52. 52. Chest percussion Percussion involves striking the skin over congested lung fields to dislodge secretions from the bronchial walls. It can be accomplished using cupped hands or commercial devices such as percussion cups. When you use your hands to percuss, hold your fingers and thumb together and flex them slightly to form a cup. When your cupped hand contacts the area to be percussed, the air is trapped against the chest, propelling vibrations through the chest wall to the secretions. When performing percussion, cover the area you are percussing with a towel or the patient’s gown to reduce any discomfort. Instruct the patient to breathe slowly and deeply and, in an alternating manner, flex and extend your wrists rapidly to percuss the chest. Percuss each area of the lung that is congested for 1 to 2 minutes or as prescribed. Avoid percussion over the breasts, sternum, spinal column, and kidneys.
  53. 53. Vibration Vibration is used after percussion or alternately with percussion to increase the turbulence of exhaled air and loosen secretions. To perform vibration, place your hands on the affected area either side by side or with one hand on top of the other and your fingers extended and together. While the patient exhales slowly through pursed lips or the nose, tense your hand and arm muscles and move the heel of your hand in a shaking manner to create vibrations through the patient’s chest. When the patient inhales, stop moving your hands. Perform vibration over the affected area during five exhalations, or as prescribed. After each vibration, instruct the patient to cough.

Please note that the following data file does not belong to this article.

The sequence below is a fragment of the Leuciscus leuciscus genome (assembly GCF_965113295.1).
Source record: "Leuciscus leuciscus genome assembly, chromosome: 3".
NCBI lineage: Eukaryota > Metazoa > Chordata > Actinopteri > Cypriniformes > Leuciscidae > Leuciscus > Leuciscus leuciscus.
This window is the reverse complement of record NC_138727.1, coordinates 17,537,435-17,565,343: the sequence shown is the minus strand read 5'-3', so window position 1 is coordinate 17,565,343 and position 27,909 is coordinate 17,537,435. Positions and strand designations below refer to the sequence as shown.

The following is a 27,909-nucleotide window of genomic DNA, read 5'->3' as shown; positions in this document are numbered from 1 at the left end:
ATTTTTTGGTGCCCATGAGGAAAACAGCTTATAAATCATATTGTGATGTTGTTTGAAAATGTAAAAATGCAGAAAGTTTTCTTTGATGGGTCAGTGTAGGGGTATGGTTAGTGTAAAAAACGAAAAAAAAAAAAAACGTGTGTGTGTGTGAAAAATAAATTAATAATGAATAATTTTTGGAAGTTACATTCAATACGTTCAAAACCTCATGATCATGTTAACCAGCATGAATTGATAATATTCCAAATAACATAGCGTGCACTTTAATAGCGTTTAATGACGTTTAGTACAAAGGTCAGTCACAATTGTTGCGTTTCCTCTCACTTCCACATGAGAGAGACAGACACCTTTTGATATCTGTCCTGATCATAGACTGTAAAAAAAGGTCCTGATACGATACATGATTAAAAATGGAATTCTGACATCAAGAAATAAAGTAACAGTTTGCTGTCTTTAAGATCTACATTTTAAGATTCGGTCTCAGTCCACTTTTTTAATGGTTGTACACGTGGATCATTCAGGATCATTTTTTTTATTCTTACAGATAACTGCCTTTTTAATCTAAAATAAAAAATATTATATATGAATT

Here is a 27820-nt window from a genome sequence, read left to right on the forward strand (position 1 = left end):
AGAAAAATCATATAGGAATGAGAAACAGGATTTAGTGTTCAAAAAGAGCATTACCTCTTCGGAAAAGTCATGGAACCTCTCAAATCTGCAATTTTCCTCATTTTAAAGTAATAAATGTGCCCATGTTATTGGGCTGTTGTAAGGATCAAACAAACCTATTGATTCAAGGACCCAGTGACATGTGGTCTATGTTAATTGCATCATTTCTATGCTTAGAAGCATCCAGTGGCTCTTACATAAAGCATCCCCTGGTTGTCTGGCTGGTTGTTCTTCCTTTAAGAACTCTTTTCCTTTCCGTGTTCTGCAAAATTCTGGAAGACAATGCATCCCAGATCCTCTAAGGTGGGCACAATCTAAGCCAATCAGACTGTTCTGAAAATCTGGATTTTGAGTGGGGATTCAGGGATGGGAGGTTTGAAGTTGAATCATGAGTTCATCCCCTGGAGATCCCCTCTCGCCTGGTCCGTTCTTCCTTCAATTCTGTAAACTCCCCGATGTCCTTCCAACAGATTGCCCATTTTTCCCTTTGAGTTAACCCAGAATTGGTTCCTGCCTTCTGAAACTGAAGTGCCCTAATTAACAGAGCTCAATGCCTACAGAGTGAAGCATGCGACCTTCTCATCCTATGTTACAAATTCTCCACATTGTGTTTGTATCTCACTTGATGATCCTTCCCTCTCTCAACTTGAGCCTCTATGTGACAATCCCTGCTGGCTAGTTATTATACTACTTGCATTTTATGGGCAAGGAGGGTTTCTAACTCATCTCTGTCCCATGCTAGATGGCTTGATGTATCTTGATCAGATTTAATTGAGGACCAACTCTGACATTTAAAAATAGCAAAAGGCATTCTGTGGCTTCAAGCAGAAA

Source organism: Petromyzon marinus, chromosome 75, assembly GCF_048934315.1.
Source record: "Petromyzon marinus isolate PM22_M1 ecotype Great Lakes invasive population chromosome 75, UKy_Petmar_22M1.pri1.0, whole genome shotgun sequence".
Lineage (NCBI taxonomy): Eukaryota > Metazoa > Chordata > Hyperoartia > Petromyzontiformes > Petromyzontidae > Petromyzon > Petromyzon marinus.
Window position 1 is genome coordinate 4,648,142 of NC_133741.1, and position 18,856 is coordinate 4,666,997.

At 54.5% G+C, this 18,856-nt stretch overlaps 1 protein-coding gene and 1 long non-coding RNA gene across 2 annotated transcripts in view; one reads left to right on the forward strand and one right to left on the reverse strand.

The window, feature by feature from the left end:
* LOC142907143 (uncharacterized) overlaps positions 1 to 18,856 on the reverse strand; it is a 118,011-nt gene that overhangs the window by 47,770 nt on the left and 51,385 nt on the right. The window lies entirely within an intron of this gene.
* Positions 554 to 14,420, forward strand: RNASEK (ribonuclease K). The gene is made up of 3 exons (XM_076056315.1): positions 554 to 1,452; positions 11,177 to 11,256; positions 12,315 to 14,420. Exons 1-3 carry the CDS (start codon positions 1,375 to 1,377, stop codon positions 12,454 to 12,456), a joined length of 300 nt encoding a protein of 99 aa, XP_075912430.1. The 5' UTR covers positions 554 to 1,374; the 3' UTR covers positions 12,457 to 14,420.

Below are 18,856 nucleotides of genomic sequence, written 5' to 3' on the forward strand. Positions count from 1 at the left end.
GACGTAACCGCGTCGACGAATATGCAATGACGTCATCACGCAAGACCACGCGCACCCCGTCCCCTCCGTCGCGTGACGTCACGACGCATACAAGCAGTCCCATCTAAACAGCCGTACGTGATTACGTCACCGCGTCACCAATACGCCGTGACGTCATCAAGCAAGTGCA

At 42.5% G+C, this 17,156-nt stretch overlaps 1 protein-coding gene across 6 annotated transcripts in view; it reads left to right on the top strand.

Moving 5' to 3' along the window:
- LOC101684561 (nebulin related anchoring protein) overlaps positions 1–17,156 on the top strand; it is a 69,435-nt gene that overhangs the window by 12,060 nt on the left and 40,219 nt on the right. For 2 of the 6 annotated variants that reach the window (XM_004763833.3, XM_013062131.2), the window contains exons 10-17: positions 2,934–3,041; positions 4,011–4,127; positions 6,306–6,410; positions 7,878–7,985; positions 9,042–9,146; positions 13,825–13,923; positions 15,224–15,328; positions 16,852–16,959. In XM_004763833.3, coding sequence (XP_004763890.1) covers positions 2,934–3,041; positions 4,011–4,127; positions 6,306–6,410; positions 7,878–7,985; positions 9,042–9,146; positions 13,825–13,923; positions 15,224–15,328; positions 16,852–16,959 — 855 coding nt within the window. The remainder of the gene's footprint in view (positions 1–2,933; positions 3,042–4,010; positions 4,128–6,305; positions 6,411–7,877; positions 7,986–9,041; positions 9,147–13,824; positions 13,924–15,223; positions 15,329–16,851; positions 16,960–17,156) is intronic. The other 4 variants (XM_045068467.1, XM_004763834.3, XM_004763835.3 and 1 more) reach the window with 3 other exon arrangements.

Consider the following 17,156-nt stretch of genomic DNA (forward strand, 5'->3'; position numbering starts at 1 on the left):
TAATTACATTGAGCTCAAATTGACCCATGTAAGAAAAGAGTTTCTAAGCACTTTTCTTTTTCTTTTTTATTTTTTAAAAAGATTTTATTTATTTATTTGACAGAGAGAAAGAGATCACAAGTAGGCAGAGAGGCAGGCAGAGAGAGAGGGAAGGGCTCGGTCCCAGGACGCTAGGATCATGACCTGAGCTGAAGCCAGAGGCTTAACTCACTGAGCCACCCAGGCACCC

54. 54. Postural drainage Postural drainage is performed to remove secretions by gravity from different areas of the lungs. To drain the affected areas, place the patient in a variety of positions to facilitate drainage by gravity. Not all positions are required for every patient and, depending on the patient’s illness or condition, some positions may be contraindicated. Postural drainage is commonly performed two or three times a day, often before meals and at bedtime. It is best to schedule it when the patient’s stomach is empty to avoid gastric reflux and vomiting. If the patient is receiving continuous tube feedings, stop the feeding and check gastric residual at least 30 minutes before performing postural drainage. Before starting postural drainage and during the procedure, evaluate the patient’s tolerance of the various positions. The patient usually remains in each position for 10 to 15 minutes. However, this time may be shorter initially and then gradually increased as the patient is better able to tolerate it. When performing postural drainage, first position the patient, then percuss and vibrate, then remove the secretions either by having the patient cough or by suctioning the patient’s airway.